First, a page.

Writing a column anywhere is serious business. The written word has a remarkable ability to influence minds. But when an opinion piece appears in one of the leading papers of the world, its credibility is much greater. Given this, it is necessary for the paper to exercise strict editorial control to ensure that the opinion of a particular author does not degenerate into name calling or abuses.
This is precisely what Sadanand Dhume, an Indian working for the American Enterprise Institute, has indulged in. He begins he piece “The Man with No plan for Pakistan” by running down the country as a problem child. Not content with this pejorative Indian perspective, he goes on to use slanderous language about a leading political figure of Pakistan.
Referring to the latest opinion poll by PEW, he goes on to add, that a “frustrated population is growing even more extremist and many are starting to see a charlatan as a political saviour”. What venom, and why? My thesaurus gives the following alternate words for charlatan, “imposter, fake, fraud, swindler, con artist, sham”. Is Dhume calling Imran Khan a virtual criminal? He is because he uses the C word. What evidence does he have to say this and how come the paper has given him the space to use this abusive term?
With a start like this, it is difficult to take anything else that Dhume says seriously. For example, he says that the population is growing more extremist by choosing Imran Khan. Growing more extremist? What is extreme about Mr. Khan and his party, the Pakistan Tehreek e Insaf? After trawling through much of the article which is a description of the PEW survey, we find the glimmer of an answer near the end. He believes Imran is an extremist because he blames America and specifically the war on terror for the rise of radical Islam in Pakistan.
Perhaps Dhume is pandering to the country in which he has chosen to live because the evidence to support Imran Khan’s above quoted belief is overwhelming. Before 9/11 and Pakistan’s partnership in US’s war in Afghanistan, there had not been a single mass terrorist attack in the country or a suicide bombing. Since this partnership Pakistan has suffered at least 35000 dead because of terror attacks. Much of these have emanated from the tribal areas of Pakistan which have been subjected to military operations and drone attacks with Pakistani government’s consent. In the face of this evidence if Imran Khan says that radical Islam got a boost because of the American war on terror and Pakistan’s partnership in it, is he wrong?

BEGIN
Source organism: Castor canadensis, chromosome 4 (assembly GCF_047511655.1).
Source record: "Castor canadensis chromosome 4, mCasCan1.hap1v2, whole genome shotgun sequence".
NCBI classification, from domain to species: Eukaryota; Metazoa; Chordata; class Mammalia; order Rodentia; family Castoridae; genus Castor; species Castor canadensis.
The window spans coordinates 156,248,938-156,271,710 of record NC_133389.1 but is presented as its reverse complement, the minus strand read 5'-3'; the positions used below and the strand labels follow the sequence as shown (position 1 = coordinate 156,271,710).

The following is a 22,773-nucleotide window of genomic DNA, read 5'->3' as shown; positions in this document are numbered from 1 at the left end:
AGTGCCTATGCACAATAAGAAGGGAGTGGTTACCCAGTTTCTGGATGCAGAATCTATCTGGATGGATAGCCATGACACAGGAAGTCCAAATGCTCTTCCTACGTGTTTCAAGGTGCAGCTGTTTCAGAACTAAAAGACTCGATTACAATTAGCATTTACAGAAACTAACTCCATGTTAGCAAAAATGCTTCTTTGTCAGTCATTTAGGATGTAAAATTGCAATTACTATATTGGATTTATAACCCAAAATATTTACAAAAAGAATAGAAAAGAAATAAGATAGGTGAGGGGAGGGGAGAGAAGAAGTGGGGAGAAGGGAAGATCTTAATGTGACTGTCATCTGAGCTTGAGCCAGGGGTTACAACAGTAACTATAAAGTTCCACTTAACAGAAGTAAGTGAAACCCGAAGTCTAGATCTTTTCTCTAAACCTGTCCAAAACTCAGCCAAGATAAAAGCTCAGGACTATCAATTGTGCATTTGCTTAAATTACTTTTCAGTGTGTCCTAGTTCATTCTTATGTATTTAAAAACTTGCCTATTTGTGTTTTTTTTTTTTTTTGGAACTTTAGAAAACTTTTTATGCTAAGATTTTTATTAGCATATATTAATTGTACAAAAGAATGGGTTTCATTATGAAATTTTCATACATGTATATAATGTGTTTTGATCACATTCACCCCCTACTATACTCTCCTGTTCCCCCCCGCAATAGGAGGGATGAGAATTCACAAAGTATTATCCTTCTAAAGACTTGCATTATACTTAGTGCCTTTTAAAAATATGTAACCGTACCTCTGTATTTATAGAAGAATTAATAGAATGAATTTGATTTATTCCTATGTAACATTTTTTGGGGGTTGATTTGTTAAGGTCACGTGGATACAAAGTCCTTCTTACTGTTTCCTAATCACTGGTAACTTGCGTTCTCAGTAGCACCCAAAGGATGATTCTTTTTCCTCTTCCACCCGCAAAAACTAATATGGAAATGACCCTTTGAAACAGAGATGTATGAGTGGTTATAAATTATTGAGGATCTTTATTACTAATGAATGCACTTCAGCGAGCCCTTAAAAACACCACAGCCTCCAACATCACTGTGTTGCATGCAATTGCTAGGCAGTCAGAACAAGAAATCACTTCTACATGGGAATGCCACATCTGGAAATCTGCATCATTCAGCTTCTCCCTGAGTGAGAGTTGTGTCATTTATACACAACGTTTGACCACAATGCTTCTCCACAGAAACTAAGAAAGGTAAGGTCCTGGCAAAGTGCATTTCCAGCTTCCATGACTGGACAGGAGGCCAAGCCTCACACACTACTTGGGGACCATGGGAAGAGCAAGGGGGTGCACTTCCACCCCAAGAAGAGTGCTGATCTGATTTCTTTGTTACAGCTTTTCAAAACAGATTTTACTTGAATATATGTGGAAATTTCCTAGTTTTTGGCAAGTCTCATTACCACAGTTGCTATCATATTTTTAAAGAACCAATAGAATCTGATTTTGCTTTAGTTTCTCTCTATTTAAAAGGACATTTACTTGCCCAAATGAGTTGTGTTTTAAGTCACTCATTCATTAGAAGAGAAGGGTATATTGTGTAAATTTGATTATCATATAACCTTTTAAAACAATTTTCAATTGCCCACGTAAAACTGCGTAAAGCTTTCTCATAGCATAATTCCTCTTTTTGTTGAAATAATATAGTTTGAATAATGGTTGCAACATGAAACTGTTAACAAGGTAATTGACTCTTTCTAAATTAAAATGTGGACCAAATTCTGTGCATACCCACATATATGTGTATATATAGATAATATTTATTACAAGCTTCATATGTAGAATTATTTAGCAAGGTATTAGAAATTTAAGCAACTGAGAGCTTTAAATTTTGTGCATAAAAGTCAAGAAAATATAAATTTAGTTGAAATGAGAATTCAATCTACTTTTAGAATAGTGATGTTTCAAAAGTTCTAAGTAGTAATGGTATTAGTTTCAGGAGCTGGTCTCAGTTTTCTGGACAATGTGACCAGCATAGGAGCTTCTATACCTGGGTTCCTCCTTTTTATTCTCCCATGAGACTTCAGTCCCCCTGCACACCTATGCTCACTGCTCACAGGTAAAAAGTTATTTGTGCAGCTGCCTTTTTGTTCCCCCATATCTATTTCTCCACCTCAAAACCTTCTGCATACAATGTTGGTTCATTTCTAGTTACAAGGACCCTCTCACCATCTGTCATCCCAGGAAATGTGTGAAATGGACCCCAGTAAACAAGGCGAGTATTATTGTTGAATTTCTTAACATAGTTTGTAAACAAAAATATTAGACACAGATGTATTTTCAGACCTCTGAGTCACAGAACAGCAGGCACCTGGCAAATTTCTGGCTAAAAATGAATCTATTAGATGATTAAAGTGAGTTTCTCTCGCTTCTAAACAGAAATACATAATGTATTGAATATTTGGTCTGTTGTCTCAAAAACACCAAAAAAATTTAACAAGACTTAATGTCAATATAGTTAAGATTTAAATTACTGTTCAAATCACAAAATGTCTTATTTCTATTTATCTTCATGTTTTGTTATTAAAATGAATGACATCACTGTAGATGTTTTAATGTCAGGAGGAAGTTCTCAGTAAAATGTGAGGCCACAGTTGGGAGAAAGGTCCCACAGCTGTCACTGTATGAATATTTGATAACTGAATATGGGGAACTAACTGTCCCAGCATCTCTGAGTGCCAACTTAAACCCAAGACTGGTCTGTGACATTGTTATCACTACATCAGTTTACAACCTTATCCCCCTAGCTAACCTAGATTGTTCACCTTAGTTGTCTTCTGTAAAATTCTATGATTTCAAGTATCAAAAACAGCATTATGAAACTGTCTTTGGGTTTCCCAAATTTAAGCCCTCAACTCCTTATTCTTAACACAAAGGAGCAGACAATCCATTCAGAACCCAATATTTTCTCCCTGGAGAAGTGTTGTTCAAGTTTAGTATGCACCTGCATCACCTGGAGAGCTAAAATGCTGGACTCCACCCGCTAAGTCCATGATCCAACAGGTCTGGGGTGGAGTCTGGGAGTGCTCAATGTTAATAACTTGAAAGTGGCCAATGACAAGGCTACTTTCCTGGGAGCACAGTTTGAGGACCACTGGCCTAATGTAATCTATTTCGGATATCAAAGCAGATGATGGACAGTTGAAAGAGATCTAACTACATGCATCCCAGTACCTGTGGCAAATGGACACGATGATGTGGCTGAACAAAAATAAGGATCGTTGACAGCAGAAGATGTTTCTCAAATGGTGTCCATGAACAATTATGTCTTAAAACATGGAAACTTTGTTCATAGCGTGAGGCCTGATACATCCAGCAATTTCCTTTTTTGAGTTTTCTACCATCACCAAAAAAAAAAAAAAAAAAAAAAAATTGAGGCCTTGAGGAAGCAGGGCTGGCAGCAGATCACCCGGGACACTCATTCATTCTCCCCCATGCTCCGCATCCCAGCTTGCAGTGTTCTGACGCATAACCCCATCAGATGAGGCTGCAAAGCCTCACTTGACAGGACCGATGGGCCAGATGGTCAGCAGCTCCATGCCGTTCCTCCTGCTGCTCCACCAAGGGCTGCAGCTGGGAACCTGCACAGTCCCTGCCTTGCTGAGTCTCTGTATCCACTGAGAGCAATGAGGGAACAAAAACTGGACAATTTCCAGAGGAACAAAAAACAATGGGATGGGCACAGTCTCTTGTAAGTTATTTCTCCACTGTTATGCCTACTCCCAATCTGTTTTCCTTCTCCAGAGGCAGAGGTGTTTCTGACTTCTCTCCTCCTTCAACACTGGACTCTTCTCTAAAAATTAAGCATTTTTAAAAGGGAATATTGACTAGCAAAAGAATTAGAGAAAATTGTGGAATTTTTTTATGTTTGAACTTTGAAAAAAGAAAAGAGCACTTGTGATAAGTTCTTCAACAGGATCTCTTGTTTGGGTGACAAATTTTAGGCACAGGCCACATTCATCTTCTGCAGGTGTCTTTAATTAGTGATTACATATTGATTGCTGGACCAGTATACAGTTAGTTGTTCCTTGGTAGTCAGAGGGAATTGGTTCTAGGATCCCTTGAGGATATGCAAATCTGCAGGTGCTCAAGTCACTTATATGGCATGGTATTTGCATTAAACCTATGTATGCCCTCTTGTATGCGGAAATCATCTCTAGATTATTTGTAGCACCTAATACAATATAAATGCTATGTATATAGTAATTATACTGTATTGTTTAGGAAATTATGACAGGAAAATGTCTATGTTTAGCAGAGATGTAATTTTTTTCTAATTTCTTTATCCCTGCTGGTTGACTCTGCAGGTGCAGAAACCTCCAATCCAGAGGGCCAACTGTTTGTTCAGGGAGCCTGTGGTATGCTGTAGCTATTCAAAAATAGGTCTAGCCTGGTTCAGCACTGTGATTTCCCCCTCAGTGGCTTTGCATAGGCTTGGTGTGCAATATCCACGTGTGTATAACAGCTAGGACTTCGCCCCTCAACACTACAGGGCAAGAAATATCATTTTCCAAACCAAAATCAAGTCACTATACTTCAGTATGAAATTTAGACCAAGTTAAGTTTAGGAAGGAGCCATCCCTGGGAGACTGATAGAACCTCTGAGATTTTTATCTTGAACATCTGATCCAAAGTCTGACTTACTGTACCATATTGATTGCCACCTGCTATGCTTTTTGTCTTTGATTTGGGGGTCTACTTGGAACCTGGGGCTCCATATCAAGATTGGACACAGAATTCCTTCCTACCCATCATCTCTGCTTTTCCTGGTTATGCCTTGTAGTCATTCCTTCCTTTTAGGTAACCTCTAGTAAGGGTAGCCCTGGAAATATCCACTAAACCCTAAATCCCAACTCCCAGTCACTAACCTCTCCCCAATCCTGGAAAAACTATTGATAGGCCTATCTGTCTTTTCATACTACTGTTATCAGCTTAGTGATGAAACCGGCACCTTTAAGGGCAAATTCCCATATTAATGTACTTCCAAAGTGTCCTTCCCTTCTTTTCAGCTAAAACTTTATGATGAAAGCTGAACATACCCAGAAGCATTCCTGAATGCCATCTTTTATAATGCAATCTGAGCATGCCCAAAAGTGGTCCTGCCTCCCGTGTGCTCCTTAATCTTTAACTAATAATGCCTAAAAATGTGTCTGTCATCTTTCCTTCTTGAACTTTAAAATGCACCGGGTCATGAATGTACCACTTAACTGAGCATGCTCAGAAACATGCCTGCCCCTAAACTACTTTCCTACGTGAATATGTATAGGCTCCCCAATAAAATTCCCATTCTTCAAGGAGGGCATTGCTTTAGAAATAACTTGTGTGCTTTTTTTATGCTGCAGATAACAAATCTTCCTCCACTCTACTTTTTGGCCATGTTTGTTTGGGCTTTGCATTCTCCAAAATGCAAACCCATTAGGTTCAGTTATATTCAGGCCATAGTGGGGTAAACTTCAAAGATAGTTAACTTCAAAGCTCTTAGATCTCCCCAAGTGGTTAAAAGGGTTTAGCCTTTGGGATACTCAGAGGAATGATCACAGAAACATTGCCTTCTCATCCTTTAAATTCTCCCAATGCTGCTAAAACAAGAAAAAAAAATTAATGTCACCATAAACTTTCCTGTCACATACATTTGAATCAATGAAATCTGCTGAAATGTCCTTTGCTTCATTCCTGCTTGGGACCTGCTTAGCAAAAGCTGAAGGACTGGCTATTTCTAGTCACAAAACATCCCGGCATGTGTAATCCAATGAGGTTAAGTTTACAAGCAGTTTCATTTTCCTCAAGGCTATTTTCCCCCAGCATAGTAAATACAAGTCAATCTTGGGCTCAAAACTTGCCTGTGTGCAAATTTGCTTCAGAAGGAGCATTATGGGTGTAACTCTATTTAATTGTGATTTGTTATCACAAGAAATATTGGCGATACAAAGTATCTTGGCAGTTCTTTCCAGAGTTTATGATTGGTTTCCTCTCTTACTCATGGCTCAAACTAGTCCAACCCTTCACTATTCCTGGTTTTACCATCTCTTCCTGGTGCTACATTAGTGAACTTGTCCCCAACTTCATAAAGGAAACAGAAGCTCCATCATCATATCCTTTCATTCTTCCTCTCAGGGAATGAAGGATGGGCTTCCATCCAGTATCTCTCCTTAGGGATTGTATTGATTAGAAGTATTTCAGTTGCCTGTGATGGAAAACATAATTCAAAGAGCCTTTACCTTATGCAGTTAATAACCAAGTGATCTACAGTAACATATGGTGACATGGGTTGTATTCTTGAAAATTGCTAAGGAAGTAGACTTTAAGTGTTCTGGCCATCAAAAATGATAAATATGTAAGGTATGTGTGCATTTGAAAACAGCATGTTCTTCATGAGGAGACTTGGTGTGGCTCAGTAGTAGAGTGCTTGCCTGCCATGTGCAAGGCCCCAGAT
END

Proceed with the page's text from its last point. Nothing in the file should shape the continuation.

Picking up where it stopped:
Dhume goes on to make another false claim. He says that Imran proposes kid glove treatment for terrorists. Where has picked this from? Mr. Khan has been unequivocal that those indulging in terror acts must face the full might of the law. In fact, he was the only Pakistani politician to public condemn the murder of Governor Salman Taseer by a religious fanatic. As a result of these remarks he had bear the ire of the Mullahs and some processions were taken out against him.
Yes, representatives of PTI have visited public meetings organized by Defence of Pakistan Council but the party has clearly stated that this participation is not an endorsement of what DPC parties stand for. Imran Khan believes that we need to engage with all groups, radical or otherwise, willing to come into the political domain and that marginalising them or pushing them to the wall is counterproductive. Is this a sign of extremism or belief in corrective mechanisms of democracy?
Dhume concludes in the end that Imran Khan is not the man for Pakistan. Millions of Pakistanis don’t agree with him and nor should they. They have a stake in the future of this country. He has none.
PTI Central Information Secretary
Source: This was published in the comment section of the article